Stubborn and obstinate, that's AMLO according to his associates

Stubborn and obstinate, that's AMLO according to his associates
Andrés Manuel López Obrador – Illustration: René Zubieta/EL UNIVERSAL

Stubborn and obstinate, that's AMLO according to his associates

Misael Zavala
Mexico City
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López Obrador is considered by his associates a modest but stubborn man

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The morning of January 13, 2017, Beatríz Gutiérrez Müller celebrated her 49th anniversary with a slice of chocolate cake. Alone, sitting in front of her, was Andrés Manuel López Obrador, her husband, who sang Happy Birthday to her A Cappella at an unassuming restaurant in Tampico, Tamaulipas.

The couple has thus spent the last 12 years of their lives, the same amount of time they've been married. Instead of large celebrations and luxurious parties, they have embarked on a tour across the country in an unending campaign for the Presidency of the Mexican Republic.

Andrés Manuel López Obrador (AMLO) is a baseball fan, a sport he plays every chance he takes a break from his life in politics.

That student of the National Autonomous University of Mexico (UNAM) who majored in Political Sciences and Public Administration with a grade point average of 7.8 has on his back two presidential elections (2006 and 2012). As the candidate of the left Democratic Revolution Party (PRD) for both, he lost them twice: one to the conservative National Action Party (PAN) and the second against the center-right Institutional Revolutionary Party (PRI).

In 2018, with his party, the left National Regeneration Party (MORENA), this native of Tabasco is running for the third time to match the record of politician Cuauhtémoc Cárdenas Solórzano, son of the former President of Mexico, Lázaro Cárdenas.

At 64, Obrador's pace has turned a bit slower. A change which can also be heard in his paused speech. The experience of two previous campaigns running for the big one is visible in the white of his hair and the wrinkles of his hands.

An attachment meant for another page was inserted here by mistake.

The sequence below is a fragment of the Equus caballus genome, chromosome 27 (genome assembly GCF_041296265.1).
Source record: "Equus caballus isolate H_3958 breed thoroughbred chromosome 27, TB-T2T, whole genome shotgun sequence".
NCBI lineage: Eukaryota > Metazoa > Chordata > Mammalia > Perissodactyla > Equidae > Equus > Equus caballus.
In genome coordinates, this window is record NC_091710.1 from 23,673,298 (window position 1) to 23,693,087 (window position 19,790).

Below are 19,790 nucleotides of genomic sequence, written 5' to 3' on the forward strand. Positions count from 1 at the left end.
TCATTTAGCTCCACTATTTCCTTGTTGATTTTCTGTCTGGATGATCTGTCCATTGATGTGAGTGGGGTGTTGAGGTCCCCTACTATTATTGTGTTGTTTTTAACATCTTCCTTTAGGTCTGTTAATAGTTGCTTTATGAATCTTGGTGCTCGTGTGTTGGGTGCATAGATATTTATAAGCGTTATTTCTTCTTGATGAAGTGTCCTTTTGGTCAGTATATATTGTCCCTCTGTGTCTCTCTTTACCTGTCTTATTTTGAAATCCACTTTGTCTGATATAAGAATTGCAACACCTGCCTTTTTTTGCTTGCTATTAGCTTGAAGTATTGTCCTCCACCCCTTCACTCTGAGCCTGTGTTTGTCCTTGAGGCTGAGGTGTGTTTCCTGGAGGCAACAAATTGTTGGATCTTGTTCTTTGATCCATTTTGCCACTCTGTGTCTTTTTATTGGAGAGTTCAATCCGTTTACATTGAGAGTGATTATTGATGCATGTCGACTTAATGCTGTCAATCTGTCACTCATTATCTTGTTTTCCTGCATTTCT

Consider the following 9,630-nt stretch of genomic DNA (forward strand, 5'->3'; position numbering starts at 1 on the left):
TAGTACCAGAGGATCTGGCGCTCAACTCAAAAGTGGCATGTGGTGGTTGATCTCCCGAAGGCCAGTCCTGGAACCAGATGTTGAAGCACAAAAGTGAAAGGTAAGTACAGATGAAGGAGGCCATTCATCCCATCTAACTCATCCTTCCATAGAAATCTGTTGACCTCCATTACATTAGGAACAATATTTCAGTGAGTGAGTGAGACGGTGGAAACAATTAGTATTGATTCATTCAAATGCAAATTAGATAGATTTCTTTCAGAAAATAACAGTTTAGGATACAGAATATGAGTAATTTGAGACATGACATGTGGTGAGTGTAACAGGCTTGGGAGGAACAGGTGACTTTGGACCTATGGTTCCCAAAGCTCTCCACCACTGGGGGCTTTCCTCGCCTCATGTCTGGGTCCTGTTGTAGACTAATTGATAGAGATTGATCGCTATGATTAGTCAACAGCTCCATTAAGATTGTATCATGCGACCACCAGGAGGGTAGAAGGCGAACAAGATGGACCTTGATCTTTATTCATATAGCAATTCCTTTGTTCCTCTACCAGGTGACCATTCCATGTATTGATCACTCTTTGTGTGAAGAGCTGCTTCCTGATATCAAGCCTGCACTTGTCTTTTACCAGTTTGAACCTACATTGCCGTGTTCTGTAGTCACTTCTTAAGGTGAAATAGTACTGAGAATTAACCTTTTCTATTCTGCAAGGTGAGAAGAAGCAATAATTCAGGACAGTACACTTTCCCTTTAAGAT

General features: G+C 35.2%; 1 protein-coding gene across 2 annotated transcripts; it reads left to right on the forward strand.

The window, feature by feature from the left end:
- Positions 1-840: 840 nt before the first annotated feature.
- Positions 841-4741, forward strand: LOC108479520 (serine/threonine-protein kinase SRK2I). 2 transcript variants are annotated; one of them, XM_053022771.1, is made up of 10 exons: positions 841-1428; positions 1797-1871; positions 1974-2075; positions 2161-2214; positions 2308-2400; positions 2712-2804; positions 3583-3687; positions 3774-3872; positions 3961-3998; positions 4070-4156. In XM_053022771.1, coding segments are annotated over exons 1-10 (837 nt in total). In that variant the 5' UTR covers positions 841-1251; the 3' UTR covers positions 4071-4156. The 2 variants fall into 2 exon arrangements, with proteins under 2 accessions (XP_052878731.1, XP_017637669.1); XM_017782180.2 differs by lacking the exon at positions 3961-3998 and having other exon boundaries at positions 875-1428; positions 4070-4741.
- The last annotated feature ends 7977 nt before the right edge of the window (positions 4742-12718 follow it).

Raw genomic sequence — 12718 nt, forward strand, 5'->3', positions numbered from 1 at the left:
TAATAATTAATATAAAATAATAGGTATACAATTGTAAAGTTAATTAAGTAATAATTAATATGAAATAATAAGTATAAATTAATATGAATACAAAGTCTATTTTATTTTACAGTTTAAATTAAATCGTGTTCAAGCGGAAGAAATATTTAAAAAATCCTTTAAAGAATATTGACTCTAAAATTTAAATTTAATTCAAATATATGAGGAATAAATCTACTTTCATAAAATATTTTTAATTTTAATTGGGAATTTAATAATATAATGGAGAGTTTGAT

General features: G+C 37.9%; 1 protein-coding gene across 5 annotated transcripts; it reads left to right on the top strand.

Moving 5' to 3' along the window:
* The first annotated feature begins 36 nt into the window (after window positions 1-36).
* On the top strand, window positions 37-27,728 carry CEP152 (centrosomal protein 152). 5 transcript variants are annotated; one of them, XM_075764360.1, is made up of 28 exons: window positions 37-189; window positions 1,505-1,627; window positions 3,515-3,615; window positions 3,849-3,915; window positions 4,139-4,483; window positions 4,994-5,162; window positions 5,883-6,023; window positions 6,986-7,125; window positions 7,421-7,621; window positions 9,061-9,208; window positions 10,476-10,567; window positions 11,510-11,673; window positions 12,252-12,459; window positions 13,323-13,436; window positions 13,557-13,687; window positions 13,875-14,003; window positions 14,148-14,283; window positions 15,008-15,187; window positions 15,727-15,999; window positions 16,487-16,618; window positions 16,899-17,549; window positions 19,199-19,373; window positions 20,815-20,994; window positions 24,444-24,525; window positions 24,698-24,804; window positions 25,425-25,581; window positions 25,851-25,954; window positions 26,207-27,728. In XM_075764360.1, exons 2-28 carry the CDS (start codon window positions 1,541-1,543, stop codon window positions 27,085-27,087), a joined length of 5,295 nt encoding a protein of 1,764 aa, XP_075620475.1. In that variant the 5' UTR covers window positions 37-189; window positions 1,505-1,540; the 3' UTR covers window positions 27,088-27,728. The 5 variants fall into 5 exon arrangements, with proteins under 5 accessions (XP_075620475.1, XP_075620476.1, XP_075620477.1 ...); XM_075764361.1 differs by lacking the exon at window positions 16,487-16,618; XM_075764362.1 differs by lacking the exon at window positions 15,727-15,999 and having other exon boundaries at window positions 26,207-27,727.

However, according to his campaign team, he is still the same stubborn and obstinate man he's always been. He rests little, he travels at all times in the passenger seat of his vehicle, and he likes to chat with his drivers as they ride along the Mexican highways – which he boasts he has traversed more than twice in his travels across the 2,448 municipalities of the country.

Agustín Guerrero, one the unconditional members during campaigns, explains this change in attitude:

“Andrés Manuel now recognizes that all the leftist and the progressive electorate isn't enough to win the presidential election and he is opening up to other alliances. It's a strategic change."

Those closest to him have also noticed the change. He's not the same man whose strategists discussed proposals that just fell on deaf ears. It's his third time running for President, and he listens, pays attention to the strategy, and has changed his speech from “shut up, chachalaca" (a noisy bird) to “peace and love.”

It's common now to listen during his rally speeches, similar to sermons, quotes from the Bible to talk about God's love and forgiveness.

In his wallet, he always carries an image of Our Lady of Guadalupe, a couple of amulets he has been gifted during his travels, and in his left wrist he sometimes wears a woven bracelet with a tiny cross. In several occasions, he has openly declared himself a Christian.

Furthermore, as a type of ritual or belief, he registered his preliminary candidacy on December 12, the day of Our Lady of Guadalupe, and observed the Holy Week, which are solemn days for the faithful, as he kicked off his campaign on April 1st instead of March 30th.

AMLO, the calmed one. A few weeks ago, on January 23rd, López Obrador found himself in the middle of the night in the community of Los Altos in Chiapas. In a tire repair shop, the person in charge fixed two tires of the Suburban SUV Obrador was traveling in after a few minutes earlier both tires had been punctured by inhabitants of Bachajón with whom Obrador had a small misunderstanding.